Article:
Wednesday, December 7, 2016

Now I'm really BLUE! What do you think about this?

Is this how you remember BLUE starting;

I went to visit my friend Sherlock Holmes two days after Christmas and found him sitting on the sofa  wearing a purple dressing-gown. His pipe was on the coffee table and a pile of newspapers was next to him. Beside the sofa was a wooden chair with a very dirty old hat hanging on the back. His magnifying glass was lying nearby and I guessed he’d been studying the hat. 
‘You’re busy,’ I said; ‘perhaps I’m disturbing you.’ ‘Not at all. I’m glad to have a friend to discuss this with,’ he said, looking at the hat. ‘It’s not a very important case, but there are some interesting points and we might learn something from it.’ I sat down in his chair and warmed my hands in front of the fire. The weather was very cold and the windows were covered with ice. ‘I suppose that hat is a clue in some deadly crime that you’re trying to solve.’ ‘No crime,’ said Sherlock Holmes, laughing. ‘Just one of those funny little incidents that happen in large cities, where so many people live together in a small space. Many problems are just strange without being criminal.’ ‘That’s true,’ I agreed. ‘Our last case didn’t involve anyone breaking the law.’ ‘Exactly. You’re talking about the Irene Adler case. Well, I’m sure this one will be the same. Do you know Peterson, the security guard?

Would you have read it if this is how it was written?

This is how BLUE is suppose to start; I had called upon my friend Sherlock Holmes upon the second morning after Christmas, with the intention of wishing him the compliments of the season.

Just reading the original one tries as best as one can his or her own English actors accent.

While preparing to re-read BLUE for some Christmas time research I came across the above version of BLUE here.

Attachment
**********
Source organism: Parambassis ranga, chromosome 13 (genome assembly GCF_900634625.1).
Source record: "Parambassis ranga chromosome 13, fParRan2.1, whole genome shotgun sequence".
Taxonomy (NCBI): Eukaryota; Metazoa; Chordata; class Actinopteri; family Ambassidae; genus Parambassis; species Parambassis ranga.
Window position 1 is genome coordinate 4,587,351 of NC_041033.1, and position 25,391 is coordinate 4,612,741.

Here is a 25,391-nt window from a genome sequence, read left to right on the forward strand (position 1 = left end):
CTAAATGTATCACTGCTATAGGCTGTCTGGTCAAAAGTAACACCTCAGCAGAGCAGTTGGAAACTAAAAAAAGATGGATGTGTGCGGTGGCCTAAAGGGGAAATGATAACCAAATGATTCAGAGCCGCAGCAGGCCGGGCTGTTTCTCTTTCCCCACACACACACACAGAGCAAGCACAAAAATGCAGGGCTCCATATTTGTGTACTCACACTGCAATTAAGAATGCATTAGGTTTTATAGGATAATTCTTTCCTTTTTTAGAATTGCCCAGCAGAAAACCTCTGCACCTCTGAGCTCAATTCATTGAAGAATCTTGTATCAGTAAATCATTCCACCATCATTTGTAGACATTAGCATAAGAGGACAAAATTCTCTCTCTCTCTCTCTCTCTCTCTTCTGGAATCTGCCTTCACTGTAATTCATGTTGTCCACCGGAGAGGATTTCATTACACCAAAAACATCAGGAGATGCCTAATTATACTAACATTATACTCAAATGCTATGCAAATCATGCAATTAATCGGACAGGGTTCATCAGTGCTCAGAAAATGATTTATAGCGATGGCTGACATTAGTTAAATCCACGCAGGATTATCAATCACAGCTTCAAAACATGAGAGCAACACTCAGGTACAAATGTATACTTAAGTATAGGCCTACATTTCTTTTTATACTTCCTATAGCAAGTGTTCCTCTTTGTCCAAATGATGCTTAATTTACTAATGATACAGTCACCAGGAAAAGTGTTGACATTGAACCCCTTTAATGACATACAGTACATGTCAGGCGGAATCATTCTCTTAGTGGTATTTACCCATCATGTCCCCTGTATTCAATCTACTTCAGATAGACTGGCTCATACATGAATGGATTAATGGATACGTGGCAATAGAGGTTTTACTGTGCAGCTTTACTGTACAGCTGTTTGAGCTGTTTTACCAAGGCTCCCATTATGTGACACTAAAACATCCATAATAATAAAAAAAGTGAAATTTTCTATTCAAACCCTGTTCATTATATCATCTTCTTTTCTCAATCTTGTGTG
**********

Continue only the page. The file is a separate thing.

Now to be fair, this version is introduced this way; Intermediate readers keep close to the original stories but are retold in modern English using words from the top 2000 most common words in the British National Corpus. This means you do not have to learn words that are very uncommon or old fashioned. Other words are explained in footnotes.

While I understand the premise of the intent, I have to wonder why it would be necessary and would it make the reader want to read more about Sherlock Holmes, or any other book adapted this way.

The introduction also states that this adaptation is suitable for foreign intermediate learners and native 5th graders.
My daughter is a native 4th grader and I know she would have no trouble working through BLUE in its original format. Not to say she is smarter than other kids (we do however believe she is) but she has been taught how to work out things she doesn't understand. Or to at least ask questions.

And since the new version is already giving footnotes for 'difficult' words and such, I have to wonder why they didn't just do that with the original?

I am probably making this sound more serious to me than it really is. But when I read the opening paragraph, not yet realizing it was an 'easy' adaptation, . . .  well I though I had landed in a bad rerun of Sherlock Peorias rants on Elementary.

Okay, I'm better now.

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